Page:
Truly a story of Destiny in the making! Introducing Liberia’s first upscale entertainment complex that is packaged for the entire family unlike anything you have seen in Liberia. The Destiny Entertainment Complex is opening just in time for the holiday celebrations for all Liberians to enjoy. What makes it even more special is that it is 100% Liberian owned with the investment being made singlehandedly with no local bank loan whatsoever showing the owner’s commitment and trust in Liberia at this present time as most Liberians are packing their bags or going slow owing to the upcoming presidential and general elections coming up in 2017. According to Marie Morgan-Luyken, who is the proprietress and owner of this establishment, Destiny is to make a difference with something special to offer for all and will be unique to our diverse community. The Complex has over 50 working staff and is adding more, making them a serious investment brand in Liberia.Destiny Entertainment Complex is located on the Capitol bye-pass by the old Health Ministry, now the Ministry of Gender, and is situated on over 2 acres of land. The Complex can be value at over US$2 million in investment capital with more value being added as the management wishes to get international status and a brand that transcends beyond the borders of Liberia, as the venue will be used as a platform for the showcasing of Liberian arts and craft as well as talents from all walks of life.“Destiny offers a comprehensive entertainment facility for the entire family while featuring a broad spectrum of community events designed to build and strengthen the Liberian economy and communities while promoting the arts. Destiny will provide Liberians an outlet for daily entertainment in addition to featured events that will promote growth in individuals and communities. The facilities include: 10 movie theaters, with two having SD features; a pool hall, bingo gaming; 3 restaurants and food court; private suites; outdoor café; night club and lounge with an ice cream parlor, plus more. The Complex is ideal for live concerts with a space that can take up to 2,000 plus persons, and is unique for weddings, parties, etc.Destiny will play host to a series of activities on a daily basis with activities that shall include educational and entertaining films and documentaries; dance classes for children and adults; group fitness classes; painting workshops; outdoor festivals and gigs; and with added events like fashion shows, talent shows, bodybuilding contests, poetry nights, comedy nights, date nights, ladies nights with top DJ’s and entertainers as special guests, local and international. The grand opening kicks off on Friday, October 28, with a VIP event including the general public, and will continue up until Sunday, with a carnival for the entire family. The roll out continues on a daily basis.Concluding, Madam Luyken said that her love for Liberia while growing up is the reason she has returned to help to add value by building an institution that will be family friendly as this is the whole purpose of Destiny Entertainment Complex. She looks forward to Liberian and foreign resident patronage as she can assure all of a high level of customer service coupled with an atmosphere that will be safe and conducive for all.So, the red carpet are being rolled out, the cameras are on ready to flash, and it is time to check out Liberia’s First Entertainment Complex….Destiny Entertainment Complex.Grand Opening EventFriday 28: Club Night – DJ TK Lamour & Gangsta DJ: Happy Hour 9pm-11pmSaturday 29: Club Night: DJ TK Lamour & Gangsta DJ- Ladies free until 11pmSunday 30: Day Carnival – Bring the whole family for music, matineemovie and food special Share this:Click to share on Twitter (Opens in new window)Click to share on Facebook (Opens in new window)
Today marked the 75th Letterkenny Parkrun event, with music, balloons, and refreshments.Tea and coffee were served with compliments by Mac’s Mac, High Road, on a very pleasant day at the park. The 75th event was opened by Mayor Jimmy Kavanagh.John Melvin was the first home, followed closely by Cian Friel. The first woman to cross the finish line this morning was Aoife Mc Elwaine.Every Saturday morning at 9:30am, walkers, joggers, fun runners, and elite runners alike come together to take part in this free 5k.The emphasis is on having fun and enjoying yourself – why not join in next week? Letterkenny Parkrun celebrates 75th event was last modified: July 8th, 2017 by Elaine McCalligShare this:Click to share on Facebook (Opens in new window)Click to share on Twitter (Opens in new window)Click to share on LinkedIn (Opens in new window)Click to share on Reddit (Opens in new window)Click to share on Pocket (Opens in new window)Click to share on Telegram (Opens in new window)Click to share on WhatsApp (Opens in new window)Click to share on Skype (Opens in new window)Click to print (Opens in new window) Tags:letterkenny parkrunpicture special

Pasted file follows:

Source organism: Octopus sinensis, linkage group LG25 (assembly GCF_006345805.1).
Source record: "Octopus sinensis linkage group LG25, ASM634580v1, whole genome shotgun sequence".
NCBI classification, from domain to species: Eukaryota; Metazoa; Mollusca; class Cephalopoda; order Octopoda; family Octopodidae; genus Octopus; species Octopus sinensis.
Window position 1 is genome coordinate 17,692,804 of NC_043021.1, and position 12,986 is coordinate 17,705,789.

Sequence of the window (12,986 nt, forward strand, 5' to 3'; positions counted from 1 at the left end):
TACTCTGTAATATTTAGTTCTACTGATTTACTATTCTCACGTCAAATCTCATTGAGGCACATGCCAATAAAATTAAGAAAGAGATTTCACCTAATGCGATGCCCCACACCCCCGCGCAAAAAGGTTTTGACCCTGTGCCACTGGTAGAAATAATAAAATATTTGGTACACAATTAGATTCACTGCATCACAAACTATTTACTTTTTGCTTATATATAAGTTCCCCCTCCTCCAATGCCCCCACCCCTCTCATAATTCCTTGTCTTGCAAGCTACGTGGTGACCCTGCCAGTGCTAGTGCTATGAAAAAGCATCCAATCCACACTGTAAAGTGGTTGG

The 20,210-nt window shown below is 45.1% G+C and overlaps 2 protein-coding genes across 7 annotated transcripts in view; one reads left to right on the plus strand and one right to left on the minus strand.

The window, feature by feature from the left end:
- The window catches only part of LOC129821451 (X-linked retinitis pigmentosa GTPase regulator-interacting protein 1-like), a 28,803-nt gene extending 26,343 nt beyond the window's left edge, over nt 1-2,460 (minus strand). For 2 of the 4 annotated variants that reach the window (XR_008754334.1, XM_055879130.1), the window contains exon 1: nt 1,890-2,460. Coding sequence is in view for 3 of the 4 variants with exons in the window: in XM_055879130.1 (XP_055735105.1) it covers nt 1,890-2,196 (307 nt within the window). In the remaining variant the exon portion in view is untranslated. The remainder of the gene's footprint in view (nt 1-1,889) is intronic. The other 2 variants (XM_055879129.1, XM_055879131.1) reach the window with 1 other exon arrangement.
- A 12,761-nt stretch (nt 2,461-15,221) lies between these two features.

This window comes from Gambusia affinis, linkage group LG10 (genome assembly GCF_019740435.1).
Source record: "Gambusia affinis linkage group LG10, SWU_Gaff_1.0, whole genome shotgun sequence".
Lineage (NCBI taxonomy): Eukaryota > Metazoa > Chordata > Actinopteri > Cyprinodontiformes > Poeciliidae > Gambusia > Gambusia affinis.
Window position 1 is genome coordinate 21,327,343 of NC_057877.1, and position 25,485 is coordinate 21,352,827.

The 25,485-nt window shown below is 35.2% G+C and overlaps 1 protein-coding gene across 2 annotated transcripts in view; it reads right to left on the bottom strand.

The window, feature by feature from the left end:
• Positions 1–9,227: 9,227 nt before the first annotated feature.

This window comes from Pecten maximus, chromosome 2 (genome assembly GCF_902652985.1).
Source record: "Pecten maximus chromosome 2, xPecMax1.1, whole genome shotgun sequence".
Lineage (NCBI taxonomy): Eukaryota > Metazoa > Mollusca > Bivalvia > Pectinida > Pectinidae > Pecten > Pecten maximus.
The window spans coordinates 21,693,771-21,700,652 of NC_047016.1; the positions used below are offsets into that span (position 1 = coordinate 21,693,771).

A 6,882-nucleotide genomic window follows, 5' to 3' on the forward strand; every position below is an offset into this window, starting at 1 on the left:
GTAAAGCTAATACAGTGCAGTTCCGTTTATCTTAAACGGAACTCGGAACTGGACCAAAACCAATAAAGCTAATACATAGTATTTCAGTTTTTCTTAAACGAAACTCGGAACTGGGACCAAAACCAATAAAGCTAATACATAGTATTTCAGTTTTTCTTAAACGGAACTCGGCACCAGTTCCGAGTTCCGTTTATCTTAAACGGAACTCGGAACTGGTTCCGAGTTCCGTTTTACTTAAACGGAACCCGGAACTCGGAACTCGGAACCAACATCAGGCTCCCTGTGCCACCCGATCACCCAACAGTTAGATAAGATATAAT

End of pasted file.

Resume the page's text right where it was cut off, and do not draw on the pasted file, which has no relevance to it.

February 2013 post highlighted the criminal appeal of Jean Rene Duperval, the alleged “foreign official” at the center of the various Haiti Teleco enforcement actions, including U.S. v. Esquenazi, the recent 11th Circuit decision concerning the “foreign official” element.In connection with the Haiti Teleco cases, Duperval was found guilty by a jury on various money laundering charges. As highlighted in the prior post, Duperval appealed his conviction to the 11th Circuit and among the issues appealed were:whether the evidence was “insufficient to prove beyond a reasonable doubt that Haiti Teleco was a government instrumentality and that Duperval was a foreign official as required to prove that a violation of the Foreign Corrupt Practices Act generated proceeds of a specified unlawful activity – a necessary predicate for the convictions on the money laundering conspiracy and substantive money laundering charges.”various due process challenges concerning the declaration of the Haitian Prime Minister; andwhether the “trial court erred in not charging the jury in accordance with Duperval’s proffered theory of defense instruction” as to whether the FCPA’s facilitation payments exception applied.Earlier this week, the 11th Circuit issues this opinion. The opinion begins as follows.“This appeal of criminal convictions involving money laundering and foreign bribery presents issues of exposure of jurors to publicity; the sufficiency of the evidence that a telephone company was an “instrumentality” of a foreign government, 15 U.S.C. § 78dd-2(h)(2)(A); whether the administration of a multimillion dollar contract is “routine governmental action,” id. § 78dd-2(h)(4)(A); whether the government interfered with a witness when it obtained a clarifying declaration from that witness; and four issues about the application of the United States Sentencing Guidelines. Jean Rene Duperval appeals both his convictions of two counts of conspiring to commit money laundering, 18 U.S.C. § 1956(h), and 19 counts of concealment of money laundering, id. § 1956(a)(1)(B)(i), and his sentence of imprisonment of 108 months followed by three years of supervised release. Duperval worked as the Director of International Affairs at Telecommunications D’Haiti, a company owned by the government of Haiti. Duperval participated in two schemes in which international companies gave him bribes in exchange for favors from Teleco. Duperval’s arguments fail. We affirm.”As relevant to “foreign official,” the 11th Circuit’s discussion of this issue in Duperval mirrors the 11th Circuit’s conclusion in U.S. v. Esquenazi. In short, in Duperval the court stated: “[i]n Esquenazi and this appeal, the government introduced almost identical evidence about Teleco. […] As in Esquenazi, the jury could have reasonably found that Teleco was an instrumentality of Haiti.”As relevant to the “routine government action” portion of the facilitation payments exception, the 11th Circuit stated:“Duperval admitted that he received money from Cinergy and Terra, but he asserted that the money was for doing a good job in the administration of the contracts. Duperval’s counsel requested a jury instruction based on an exception to the Act for routine governmental action, id. § 78dd-2(b), but the district court denied this request.”[…]“Duperval argues that the district court erred when it refused his proffered jury instruction. Duperval requested that the district court instruct the jury on the exception to the Foreign Corrupt Practices Act for routine governmental action, 15 U.S.C. § 78dd-2(b). Duperval argues that he was entitled to an instruction on this defense because he introduced evidence that he was paid only for administering the contracts within their terms. But we conclude that the district court did not err when it refused Duperval’s instruction.A defendant has the right to have the jury instructed on a theory of defense only if “the proposed instruction presents a valid defense and [if] there has been some evidence adduced at trial relevant to that defense.” United States v. Ruiz, 59 F.3d 1151, 1154 (11th Cir. 1995). When we review the refusal to give an instruction for abuse of discretion, we ask whether “the requested instruction is correct, not adequately covered by the charge given, and involves a point so important that failure to give the instruction seriously impaired the party’s ability to present an effective case.” Svete, 556 F.3d at 1161 (internal quotation marks omitted). But we need not engage in this inquiry if the defendant failed to introduce evidence relevant to the jury instruction.The Act allows “any facilitating or expediting payment to a foreign official . . . the purpose of which is to expedite or to secure the performance of a routine governmental action.” 15 U.S.C. § 78dd-2(b). Routine governmental action includes actions such as “obtaining permits . . . to do business[;] . . . processing governmental papers, such as visas and work orders; providing police protection, mail pick-up and delivery, or scheduling inspections[; and] . . . providing phone service, power and water supply, loading and unloading cargo, or protecting perishable products.” Id. § 78dd-2(h)(4)(A). Other actions are routine governmental action only if they are “actions of a similar nature” to those listed in the statute. Id. § 78dd-2(h)(4)(A)(v). But routine governmental action “does not include . . . any action taken by a foreign official involved in the decision-making process to encourage a decision to award new business to or continue business with a particular party.” Id. § 78dd-2(h)(4)(B).Duperval argues that he performed a routine governmental action when he administered the contracts, but he misunderstands this exception to the Act. As the Fifth Circuit explained, “[a] brief review of the types of routine governmental actions enumerated by Congress shows how limited Congress wanted to make the . . . exception.” United States v. Kay, 359 F.3d 738, 750 (5th Cir. 2004). These actions are “largely non-discretionary, ministerial activities performed by mid- or low-level foreign functionaries,” id. at 751, and the payments allowed under this exception are “grease payments” to expedite the receipt of routine services, id. at 747. The administration of a multi-million dollar telecommunication contract is not an “action of a similar nature” to the actions enumerated in the Act. 15 U.S.C. § 78dd-2(h)(4)(A)(v). Duperval was not a low-level employee who provided a routine service; he was a high ranking official who administered international contracts. And, when Terra and Cinergy paid Duperval, their “grease payment” was not to expedite the receipt of a routine service. Duperval was not “providing phone service” as the Act uses that term, id. § 78dd-2(h)(4)(A)(iv). “[P]hone service” appears along with “providing . . . power and water supply, loading and unloading cargo, or protecting perishable products.” Id. The text of the statute refers to the government providing a service to a person or business, not to the government administering contracts with companies that provide telephone service.Duperval’s interpretation also is in tension with the section of the Act that describes what is not routine governmental action, id. § 78dd-2(h)(4)(B). A party cannot pay a decision-maker to continue a contract with the government, id., but under Duperval’s interpretation, a party could circumvent this limitation by “rewarding” the decision-maker for doing a good job in administering the current contract. This interpretation, which would provide an end-run around the provisions of the Act, finds no support in the text of the Act. Duperval presented evidence that he administered multi-million dollar contracts. He failed to prove that he performed a routine governmental action. Without any evidence to support his defense, Duperval was not entitled to his requested jury instruction.”The 11th Circuit’s conclusion as to “routine governmental action,” was hardly surprising given the facts at issue in Duperval and Duperval’s argument.Nevertheless, the 11th Circuit’s discussion of facilitation payments in Duperval is believed to be the first time an appellate court has squarely addressed this prong of the FCPA (as the Fifth Circuit’s discussion of facilitation payments in Kay was dicta).